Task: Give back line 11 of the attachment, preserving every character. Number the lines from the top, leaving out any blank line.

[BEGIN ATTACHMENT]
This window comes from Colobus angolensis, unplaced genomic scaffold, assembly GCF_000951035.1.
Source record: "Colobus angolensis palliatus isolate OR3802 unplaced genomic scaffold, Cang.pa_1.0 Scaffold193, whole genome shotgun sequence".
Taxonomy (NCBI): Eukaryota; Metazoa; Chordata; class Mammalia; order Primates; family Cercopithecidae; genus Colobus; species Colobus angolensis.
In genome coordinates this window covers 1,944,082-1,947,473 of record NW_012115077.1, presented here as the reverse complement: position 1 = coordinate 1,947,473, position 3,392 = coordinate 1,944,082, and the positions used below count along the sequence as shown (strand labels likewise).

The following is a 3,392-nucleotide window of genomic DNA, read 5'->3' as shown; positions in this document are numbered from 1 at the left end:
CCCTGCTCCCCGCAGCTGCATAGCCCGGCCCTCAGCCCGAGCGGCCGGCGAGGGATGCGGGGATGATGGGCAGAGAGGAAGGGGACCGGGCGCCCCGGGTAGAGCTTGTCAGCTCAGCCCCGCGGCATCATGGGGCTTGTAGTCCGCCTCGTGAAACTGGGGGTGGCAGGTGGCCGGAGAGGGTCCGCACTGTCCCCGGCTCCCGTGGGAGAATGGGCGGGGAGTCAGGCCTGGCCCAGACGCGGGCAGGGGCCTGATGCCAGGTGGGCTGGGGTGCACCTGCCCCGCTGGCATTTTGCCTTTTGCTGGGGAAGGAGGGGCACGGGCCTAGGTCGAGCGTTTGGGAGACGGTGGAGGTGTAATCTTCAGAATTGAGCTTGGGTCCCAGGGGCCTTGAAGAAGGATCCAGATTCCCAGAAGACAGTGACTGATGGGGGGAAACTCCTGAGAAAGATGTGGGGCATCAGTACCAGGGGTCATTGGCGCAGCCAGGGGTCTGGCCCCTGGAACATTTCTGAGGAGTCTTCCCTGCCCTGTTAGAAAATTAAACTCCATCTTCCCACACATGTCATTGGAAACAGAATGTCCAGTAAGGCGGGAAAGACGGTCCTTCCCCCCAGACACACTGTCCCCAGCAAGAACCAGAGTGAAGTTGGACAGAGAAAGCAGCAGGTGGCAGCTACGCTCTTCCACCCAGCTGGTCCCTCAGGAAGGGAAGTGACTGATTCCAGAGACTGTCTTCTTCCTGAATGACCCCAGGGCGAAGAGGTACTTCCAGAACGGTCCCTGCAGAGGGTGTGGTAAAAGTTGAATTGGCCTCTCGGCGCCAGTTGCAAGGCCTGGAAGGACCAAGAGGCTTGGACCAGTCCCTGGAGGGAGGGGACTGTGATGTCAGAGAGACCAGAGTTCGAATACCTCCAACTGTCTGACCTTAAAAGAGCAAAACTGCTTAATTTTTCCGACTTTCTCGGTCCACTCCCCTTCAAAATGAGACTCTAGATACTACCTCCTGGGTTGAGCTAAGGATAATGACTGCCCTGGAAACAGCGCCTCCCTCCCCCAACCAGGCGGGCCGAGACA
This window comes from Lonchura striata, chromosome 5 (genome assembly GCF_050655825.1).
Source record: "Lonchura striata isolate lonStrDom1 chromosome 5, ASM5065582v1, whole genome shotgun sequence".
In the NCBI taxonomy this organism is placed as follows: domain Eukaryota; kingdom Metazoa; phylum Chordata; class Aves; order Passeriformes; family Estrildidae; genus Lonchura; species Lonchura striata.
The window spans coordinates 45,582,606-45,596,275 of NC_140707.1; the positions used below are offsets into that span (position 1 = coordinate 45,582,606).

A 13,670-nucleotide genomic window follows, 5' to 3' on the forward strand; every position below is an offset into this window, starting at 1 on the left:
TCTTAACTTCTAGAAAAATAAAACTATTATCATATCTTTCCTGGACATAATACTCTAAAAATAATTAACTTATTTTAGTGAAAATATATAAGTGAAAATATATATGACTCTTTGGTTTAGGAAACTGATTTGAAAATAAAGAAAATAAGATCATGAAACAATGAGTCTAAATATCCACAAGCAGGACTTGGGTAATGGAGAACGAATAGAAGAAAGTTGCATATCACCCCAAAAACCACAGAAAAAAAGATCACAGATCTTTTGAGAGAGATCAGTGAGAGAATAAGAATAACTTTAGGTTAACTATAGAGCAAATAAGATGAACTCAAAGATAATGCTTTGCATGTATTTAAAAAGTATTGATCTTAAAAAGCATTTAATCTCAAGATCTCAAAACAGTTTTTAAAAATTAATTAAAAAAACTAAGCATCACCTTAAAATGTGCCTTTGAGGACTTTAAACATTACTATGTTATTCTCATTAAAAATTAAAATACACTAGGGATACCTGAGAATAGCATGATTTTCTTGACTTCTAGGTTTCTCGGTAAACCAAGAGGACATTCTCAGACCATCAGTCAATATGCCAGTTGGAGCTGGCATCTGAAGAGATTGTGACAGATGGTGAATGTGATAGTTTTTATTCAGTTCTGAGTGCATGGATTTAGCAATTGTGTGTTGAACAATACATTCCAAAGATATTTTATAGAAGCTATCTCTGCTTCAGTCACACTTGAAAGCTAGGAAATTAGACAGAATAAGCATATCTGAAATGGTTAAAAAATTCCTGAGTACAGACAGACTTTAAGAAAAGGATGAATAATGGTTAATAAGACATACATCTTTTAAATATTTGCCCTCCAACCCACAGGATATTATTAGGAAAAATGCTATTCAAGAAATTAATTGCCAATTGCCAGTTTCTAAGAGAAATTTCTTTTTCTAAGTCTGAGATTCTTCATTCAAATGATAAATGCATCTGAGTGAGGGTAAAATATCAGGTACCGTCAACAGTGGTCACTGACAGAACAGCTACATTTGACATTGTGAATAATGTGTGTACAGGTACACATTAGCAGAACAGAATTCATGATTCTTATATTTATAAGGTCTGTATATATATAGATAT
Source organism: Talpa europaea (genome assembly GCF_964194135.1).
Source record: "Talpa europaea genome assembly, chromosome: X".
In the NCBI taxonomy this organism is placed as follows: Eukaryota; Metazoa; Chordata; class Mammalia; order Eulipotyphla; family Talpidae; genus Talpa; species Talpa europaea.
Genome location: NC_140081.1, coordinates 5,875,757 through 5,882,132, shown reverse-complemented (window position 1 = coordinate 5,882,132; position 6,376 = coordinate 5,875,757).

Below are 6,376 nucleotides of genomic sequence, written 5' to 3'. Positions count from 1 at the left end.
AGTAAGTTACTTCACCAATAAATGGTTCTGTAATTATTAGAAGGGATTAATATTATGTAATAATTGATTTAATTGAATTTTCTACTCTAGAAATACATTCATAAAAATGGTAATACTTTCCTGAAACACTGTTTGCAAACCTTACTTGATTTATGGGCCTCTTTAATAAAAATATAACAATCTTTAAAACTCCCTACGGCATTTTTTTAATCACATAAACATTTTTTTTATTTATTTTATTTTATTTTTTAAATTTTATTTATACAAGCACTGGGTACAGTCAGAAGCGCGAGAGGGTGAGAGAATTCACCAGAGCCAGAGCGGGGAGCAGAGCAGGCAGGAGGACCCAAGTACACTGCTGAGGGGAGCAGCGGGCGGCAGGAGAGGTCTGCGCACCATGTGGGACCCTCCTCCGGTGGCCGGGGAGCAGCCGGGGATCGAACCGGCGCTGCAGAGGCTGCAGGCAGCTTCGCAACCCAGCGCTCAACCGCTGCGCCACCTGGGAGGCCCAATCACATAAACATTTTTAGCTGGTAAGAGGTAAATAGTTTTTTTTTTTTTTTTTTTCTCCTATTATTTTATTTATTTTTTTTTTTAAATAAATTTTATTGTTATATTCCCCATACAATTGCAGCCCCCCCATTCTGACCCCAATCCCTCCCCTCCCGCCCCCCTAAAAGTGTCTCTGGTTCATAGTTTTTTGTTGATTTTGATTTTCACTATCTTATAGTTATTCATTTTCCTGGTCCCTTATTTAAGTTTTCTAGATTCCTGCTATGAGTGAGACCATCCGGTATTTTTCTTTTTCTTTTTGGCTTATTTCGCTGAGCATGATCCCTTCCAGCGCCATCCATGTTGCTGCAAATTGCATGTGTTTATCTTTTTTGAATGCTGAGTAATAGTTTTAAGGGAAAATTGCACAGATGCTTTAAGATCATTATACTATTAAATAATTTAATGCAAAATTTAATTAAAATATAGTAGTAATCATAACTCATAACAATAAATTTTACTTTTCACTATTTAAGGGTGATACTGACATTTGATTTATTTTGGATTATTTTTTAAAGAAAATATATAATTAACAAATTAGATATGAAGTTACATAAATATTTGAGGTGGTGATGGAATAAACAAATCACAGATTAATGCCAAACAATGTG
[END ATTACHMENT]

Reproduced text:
A 13,670-nucleotide genomic window follows, 5' to 3' on the forward strand; every position below is an offset into this window, starting at 1 on the left: